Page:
An account of our attempts to obtain the document and the lawsuit filed by the UC Berkeley Environmental Law Clinic and the First Amendment Project on my behalf appears below. The judge's tentative ruling on our lawsuit is available (see link below).
|Excerpt from the tentative ruling.
In April, 2014, I spoke to the Deputy Director for Legislative and Governmental Affairs at CDPH. She informed me that the document was under review by a "state agency outside" of CDPH. She implied that the document had cleared CDPH's approval process and promised to provide me with periodic updates regarding its status.
In June, 2014, since no one contacted me and the document had not been released, I submitted a second request under the CPRA. The CDPH denied this request arguing that they are exempt from disclosing “preliminary drafts,” and that the public interest in nondisclosure exceeded the public interest in disclosure of this document.
In September, 2014, based upon my information an investigative reporter from the New York Times requested the document, but his request was also denied.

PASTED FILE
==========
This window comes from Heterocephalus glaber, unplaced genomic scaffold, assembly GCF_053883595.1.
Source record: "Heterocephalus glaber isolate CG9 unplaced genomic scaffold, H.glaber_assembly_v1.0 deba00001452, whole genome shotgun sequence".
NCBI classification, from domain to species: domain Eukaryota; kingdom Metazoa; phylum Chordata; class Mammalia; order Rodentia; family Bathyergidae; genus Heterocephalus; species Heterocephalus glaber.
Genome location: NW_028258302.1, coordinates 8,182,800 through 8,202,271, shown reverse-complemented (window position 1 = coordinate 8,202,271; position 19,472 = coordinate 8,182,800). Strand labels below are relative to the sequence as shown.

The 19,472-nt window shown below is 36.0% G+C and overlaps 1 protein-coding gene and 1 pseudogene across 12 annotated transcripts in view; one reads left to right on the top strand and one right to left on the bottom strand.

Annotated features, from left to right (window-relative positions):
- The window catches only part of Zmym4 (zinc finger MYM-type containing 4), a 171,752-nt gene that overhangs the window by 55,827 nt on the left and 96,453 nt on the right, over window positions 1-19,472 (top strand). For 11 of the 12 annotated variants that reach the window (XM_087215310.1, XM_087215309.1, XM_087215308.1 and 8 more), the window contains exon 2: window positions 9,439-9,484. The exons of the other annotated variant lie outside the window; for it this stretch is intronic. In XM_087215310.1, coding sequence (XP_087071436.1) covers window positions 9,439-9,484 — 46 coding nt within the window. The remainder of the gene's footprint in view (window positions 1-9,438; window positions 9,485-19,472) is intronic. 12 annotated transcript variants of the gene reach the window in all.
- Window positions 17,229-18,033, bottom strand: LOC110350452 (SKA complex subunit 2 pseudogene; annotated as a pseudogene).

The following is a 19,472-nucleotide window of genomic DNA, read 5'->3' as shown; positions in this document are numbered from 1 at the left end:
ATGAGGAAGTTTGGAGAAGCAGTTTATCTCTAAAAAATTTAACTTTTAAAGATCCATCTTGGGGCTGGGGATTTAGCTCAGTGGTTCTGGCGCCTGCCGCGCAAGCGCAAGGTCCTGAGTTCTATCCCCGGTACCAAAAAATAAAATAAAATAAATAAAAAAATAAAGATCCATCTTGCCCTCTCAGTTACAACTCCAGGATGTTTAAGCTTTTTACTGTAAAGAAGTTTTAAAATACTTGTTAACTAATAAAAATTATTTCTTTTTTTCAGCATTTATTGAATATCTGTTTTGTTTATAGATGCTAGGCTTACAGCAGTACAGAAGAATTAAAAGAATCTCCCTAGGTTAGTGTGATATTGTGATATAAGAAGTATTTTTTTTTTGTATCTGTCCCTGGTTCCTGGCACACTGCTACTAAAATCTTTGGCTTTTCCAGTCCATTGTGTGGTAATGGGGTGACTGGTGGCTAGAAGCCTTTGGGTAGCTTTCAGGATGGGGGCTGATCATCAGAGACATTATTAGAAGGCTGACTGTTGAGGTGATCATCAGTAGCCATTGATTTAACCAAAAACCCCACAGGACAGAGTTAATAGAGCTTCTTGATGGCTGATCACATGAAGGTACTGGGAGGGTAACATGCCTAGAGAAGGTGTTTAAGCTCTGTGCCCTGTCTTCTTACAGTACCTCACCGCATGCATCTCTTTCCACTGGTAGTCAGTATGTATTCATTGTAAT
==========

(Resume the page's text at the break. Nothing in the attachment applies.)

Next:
Based upon this information, I decided to sue the CDPH for the cell phone guidance document. The environmental law clinic at the University of California, Berkeley Law School and the First Amendment Project are representing me pro bono. In May, 2016, we filed a lawsuit in the Superior Court of the County of Sacramento. The case was assigned to Judge Shellyanne Chang.
CDPH asserted that “[t]he public’s health may be harmed” simply by release of the Document (Starr Decl., ¶ 19(a)) ... that the memo “will needlessly confuse, and possibly alarm, cell phone users” (id., ¶ 24; same); and even speculates that release of the Document will cause both those with and without cancer to flood physicians’ offices to ventilate hysterical fear of cell phones (Id. at ¶ 27).
In its opposition brief, CDPH confuses the public and private interests in withholding the document, suggesting that the public interest in receiving advice about safe cell phone use must be discounted “[because] a portion of the public, namely the wireless industry and cell phone manufacturers . . . likely have no interest in the dissemination of the cell phone guidance document" (p. 15).
Judge Chang held a hearing on February 24, 2017. Prior to the hearing, she issued a seven-page tentative ruling in which she over-ruled eight of the nine objections submitted by the Attorney General on behalf of the CDPH. The tentative ruling granted our petition and directed CDPH to release the Cellular Phone Use Guidance documentation.
The court documents are available online (case number: 2016 80002358) at
We are waiting for the judge's final ruling on the case.
|Editorial, San Francisco Chronicle, March 3, 2017